|The Director-General of UNESCO, Koïchiro Matsuura, called today for the release of Alan Johnston, the BBC journalist abducted in Gaza on 12 March, and spoke out against the proliferation of hostage-taking involving media professionals. |
“It is now three weeks that we have had no news of Alan Johnston, a British journalist who has been living and working in Gaza for several years. In view of this increasingly disturbing situation, I call on the authorities to do their utmost to obtain his release as quickly as possible,” declared the Director-General. He continued, “I wish to commend the determination and courage of journalists who continue to do their work despite the growing frequency of such abductions.”
“When a journalist is abducted, the whole of society is taken hostage,” added Mr Matsuura. “We must all mobilize to put an end to these heinous practices that constitute a serious threat to media professionals and also to freedom of expression. All too many abductions have taken place recently, in Iraq and Afghanistan as well as in Gaza. Not all these kidnappings have ended in bloodshed, but they remain intolerable and must not go unpunished.”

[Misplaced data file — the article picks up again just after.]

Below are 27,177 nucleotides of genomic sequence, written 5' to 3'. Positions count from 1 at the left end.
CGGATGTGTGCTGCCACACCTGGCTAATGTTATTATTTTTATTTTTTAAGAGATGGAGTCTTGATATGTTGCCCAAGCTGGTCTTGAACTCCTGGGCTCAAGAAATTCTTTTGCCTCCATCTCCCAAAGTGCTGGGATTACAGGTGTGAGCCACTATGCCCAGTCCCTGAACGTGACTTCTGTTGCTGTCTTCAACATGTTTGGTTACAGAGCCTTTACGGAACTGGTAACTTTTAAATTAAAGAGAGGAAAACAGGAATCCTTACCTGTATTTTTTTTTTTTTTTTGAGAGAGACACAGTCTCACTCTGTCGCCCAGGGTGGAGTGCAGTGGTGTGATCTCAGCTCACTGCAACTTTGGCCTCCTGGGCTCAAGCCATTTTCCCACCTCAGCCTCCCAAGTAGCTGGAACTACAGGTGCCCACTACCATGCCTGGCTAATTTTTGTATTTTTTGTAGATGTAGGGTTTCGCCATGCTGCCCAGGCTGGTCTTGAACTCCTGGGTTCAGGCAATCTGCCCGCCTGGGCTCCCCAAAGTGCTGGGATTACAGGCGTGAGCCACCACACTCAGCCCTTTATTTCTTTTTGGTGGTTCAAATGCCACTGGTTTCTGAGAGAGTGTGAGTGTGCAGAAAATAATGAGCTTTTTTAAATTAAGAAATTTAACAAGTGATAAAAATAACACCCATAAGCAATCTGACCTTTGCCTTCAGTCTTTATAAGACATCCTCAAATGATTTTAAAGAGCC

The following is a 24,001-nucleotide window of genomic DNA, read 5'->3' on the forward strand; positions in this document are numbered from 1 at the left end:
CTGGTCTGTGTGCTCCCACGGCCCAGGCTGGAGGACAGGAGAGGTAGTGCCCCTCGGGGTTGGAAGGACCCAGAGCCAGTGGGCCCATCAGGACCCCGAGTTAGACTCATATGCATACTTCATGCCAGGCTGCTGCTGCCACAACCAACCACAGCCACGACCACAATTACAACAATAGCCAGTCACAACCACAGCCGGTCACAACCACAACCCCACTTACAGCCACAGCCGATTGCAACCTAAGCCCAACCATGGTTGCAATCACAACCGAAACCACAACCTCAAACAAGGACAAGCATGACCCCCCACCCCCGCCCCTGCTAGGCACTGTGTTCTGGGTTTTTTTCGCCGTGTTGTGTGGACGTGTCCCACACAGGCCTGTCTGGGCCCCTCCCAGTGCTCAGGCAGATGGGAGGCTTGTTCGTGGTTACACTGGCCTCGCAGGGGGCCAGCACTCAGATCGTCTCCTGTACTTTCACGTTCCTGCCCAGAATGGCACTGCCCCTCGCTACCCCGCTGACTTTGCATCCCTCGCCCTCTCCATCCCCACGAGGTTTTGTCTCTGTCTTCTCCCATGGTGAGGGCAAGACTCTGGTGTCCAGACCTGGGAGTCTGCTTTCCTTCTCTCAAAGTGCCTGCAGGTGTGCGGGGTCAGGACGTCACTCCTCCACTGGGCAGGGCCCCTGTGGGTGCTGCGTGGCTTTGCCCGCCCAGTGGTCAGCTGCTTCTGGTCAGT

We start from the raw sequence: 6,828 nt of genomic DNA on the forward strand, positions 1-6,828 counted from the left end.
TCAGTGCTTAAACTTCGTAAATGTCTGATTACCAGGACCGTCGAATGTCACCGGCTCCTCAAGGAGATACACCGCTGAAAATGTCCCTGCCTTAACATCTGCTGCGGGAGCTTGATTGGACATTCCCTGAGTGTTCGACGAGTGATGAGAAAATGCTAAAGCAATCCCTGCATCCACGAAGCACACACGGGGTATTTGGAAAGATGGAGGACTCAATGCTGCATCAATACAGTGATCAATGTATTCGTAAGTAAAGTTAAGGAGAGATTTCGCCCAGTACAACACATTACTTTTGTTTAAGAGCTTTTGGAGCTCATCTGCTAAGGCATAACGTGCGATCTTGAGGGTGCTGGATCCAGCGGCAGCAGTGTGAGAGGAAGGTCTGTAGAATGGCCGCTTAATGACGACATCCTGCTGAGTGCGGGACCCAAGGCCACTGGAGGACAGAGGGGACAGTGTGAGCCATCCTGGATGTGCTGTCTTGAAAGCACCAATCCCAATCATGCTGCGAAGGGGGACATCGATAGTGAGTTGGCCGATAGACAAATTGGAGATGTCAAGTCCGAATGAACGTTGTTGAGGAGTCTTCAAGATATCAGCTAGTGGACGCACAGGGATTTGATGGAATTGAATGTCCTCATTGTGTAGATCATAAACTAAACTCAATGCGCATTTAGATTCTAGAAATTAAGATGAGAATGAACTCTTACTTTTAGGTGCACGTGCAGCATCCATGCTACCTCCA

Alan Johnston, correspondent for the British Broadcasting Corporation for over three years, was abducted on 12 March near his office as he was returning from the Erez crossing between Gaza and Israel. According to Reporters Without Borders, 14 foreign journalists have been kidnapped in the Gaza Strip since August 2005. Not one of the abductors has been caught or prosecuted, says the NGO.
In Afghanistan, the journalist Adjmal Nasqhbandi is still held hostage whereas the the Italian journalist he was accompanying, Daniele Mastrogiacomo, was released by their captors on 18 March. As to Iraq, there is no information about 11 media employees (seven journalists and four assistants) who were recently kidnapped in the country. Reporters Without Borders counts over 50 journalists and media employees abducted there since 2003.